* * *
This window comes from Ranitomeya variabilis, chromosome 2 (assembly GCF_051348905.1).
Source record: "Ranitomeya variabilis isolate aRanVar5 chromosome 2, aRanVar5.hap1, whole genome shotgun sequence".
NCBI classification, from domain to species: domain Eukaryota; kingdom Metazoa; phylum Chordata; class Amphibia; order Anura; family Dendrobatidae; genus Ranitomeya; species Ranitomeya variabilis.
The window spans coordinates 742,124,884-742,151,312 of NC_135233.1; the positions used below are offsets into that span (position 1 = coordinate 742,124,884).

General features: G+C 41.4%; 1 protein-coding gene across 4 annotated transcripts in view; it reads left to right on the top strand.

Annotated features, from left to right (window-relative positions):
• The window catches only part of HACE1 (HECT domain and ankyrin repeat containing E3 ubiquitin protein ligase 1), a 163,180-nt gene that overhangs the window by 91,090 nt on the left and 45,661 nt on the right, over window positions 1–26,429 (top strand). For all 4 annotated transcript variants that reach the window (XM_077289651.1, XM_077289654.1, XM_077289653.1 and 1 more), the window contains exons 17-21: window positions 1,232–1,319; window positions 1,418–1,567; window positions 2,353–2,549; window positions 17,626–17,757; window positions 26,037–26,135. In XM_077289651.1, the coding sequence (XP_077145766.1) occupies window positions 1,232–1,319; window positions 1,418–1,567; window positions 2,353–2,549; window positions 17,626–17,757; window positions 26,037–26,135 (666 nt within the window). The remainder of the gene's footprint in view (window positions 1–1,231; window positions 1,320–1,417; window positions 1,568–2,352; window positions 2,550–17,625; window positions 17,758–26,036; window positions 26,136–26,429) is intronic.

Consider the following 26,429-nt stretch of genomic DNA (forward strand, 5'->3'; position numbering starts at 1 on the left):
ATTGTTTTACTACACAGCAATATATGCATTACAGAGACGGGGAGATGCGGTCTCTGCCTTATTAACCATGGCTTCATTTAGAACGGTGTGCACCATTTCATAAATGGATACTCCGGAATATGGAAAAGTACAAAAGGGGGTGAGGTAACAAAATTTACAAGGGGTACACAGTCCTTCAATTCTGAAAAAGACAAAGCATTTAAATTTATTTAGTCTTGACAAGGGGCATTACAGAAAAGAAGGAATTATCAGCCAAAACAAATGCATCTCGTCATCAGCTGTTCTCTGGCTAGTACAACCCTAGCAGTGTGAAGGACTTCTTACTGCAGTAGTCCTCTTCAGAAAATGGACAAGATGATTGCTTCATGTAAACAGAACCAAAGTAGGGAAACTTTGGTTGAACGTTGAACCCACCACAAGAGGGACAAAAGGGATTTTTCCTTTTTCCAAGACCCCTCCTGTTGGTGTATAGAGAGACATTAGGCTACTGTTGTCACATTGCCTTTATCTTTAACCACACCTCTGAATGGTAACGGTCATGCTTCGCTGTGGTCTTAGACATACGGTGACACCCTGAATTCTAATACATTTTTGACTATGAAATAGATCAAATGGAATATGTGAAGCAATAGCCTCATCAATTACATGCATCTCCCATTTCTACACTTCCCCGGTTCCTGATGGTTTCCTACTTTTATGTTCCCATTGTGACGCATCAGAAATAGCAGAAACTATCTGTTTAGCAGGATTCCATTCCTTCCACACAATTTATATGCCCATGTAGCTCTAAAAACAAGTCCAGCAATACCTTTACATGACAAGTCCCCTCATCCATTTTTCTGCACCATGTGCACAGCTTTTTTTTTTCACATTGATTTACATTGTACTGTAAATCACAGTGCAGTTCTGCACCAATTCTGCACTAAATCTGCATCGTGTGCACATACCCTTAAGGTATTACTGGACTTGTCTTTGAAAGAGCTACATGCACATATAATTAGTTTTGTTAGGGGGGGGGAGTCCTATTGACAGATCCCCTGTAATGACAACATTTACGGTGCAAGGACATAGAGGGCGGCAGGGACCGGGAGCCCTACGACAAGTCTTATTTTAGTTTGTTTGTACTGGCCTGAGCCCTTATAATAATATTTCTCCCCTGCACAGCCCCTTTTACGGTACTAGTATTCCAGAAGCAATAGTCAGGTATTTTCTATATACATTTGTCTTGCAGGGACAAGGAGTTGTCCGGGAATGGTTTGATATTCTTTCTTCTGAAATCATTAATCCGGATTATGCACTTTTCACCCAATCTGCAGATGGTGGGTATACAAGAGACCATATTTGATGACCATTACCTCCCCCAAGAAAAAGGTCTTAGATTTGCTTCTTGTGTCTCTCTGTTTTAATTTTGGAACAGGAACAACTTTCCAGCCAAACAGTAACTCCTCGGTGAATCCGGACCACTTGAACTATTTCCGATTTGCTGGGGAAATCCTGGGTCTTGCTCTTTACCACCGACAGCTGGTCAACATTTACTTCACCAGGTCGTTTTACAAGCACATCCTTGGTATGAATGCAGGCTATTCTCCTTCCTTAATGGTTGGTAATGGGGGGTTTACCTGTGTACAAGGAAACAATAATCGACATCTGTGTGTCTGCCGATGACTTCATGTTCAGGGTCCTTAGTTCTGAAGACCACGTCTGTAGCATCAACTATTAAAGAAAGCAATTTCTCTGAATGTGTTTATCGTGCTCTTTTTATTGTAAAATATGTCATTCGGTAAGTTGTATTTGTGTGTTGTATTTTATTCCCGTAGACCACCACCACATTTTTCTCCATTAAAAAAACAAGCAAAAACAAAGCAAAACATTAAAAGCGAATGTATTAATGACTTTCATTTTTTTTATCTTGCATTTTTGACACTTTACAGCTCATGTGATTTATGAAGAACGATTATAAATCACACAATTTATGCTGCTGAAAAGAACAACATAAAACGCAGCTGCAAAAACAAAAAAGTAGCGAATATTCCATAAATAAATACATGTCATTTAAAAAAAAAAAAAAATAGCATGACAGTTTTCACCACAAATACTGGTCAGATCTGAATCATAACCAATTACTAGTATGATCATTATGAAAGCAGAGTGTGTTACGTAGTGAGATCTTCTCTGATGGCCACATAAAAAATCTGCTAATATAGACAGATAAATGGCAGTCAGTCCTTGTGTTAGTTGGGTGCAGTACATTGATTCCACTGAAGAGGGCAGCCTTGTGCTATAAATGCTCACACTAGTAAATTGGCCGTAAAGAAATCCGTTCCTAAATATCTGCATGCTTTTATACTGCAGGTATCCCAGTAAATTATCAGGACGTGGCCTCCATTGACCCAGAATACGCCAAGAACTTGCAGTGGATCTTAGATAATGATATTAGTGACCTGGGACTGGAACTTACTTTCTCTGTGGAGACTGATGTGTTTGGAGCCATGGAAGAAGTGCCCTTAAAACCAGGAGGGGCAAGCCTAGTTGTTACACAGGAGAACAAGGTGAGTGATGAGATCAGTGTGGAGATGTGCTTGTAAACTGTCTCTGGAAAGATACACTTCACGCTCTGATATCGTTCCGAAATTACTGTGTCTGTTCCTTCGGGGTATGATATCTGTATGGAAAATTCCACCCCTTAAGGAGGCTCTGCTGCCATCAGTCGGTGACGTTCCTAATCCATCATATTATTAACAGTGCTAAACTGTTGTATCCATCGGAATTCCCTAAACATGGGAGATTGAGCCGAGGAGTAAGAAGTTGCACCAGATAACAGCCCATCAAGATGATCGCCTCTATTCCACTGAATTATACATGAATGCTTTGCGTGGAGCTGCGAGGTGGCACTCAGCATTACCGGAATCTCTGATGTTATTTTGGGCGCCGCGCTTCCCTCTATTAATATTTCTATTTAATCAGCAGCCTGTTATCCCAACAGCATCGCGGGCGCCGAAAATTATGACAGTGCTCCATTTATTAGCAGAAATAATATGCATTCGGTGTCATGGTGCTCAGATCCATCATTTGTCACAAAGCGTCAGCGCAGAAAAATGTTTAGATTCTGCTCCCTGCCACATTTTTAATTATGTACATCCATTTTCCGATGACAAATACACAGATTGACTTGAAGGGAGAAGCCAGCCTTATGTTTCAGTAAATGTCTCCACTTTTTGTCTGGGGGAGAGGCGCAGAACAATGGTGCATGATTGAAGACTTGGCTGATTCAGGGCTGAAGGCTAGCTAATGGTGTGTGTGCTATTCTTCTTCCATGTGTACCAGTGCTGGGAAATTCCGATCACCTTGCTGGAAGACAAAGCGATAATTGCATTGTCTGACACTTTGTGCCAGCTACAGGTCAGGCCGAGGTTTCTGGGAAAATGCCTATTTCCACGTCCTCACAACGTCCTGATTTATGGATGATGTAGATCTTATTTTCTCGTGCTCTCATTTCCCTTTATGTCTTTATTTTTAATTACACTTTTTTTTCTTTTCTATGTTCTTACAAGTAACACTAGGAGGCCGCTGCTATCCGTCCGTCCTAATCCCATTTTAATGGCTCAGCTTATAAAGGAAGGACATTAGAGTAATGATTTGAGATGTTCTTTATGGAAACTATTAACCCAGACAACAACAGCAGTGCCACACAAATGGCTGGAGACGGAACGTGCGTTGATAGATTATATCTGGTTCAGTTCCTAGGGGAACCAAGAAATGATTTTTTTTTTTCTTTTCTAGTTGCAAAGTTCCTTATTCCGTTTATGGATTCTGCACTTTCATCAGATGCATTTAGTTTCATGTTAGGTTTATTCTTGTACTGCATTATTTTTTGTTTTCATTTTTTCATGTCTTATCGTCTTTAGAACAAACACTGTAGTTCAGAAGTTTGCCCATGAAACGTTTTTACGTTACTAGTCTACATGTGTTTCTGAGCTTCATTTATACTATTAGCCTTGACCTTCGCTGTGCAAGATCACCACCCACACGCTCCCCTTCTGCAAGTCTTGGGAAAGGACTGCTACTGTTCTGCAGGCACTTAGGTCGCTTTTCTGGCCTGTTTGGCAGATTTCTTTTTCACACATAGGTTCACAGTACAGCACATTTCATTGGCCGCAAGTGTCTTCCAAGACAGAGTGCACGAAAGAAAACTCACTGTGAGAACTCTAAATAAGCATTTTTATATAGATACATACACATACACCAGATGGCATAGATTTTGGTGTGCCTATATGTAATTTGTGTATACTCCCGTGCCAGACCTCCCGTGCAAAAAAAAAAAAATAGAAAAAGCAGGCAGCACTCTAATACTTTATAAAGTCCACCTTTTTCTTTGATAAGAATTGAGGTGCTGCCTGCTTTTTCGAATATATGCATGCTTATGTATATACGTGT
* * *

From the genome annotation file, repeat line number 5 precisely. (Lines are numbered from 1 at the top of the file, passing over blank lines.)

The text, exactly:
General features: G+C 41.4%; 1 protein-coding gene across 4 annotated transcripts in view; it reads left to right on the top strand.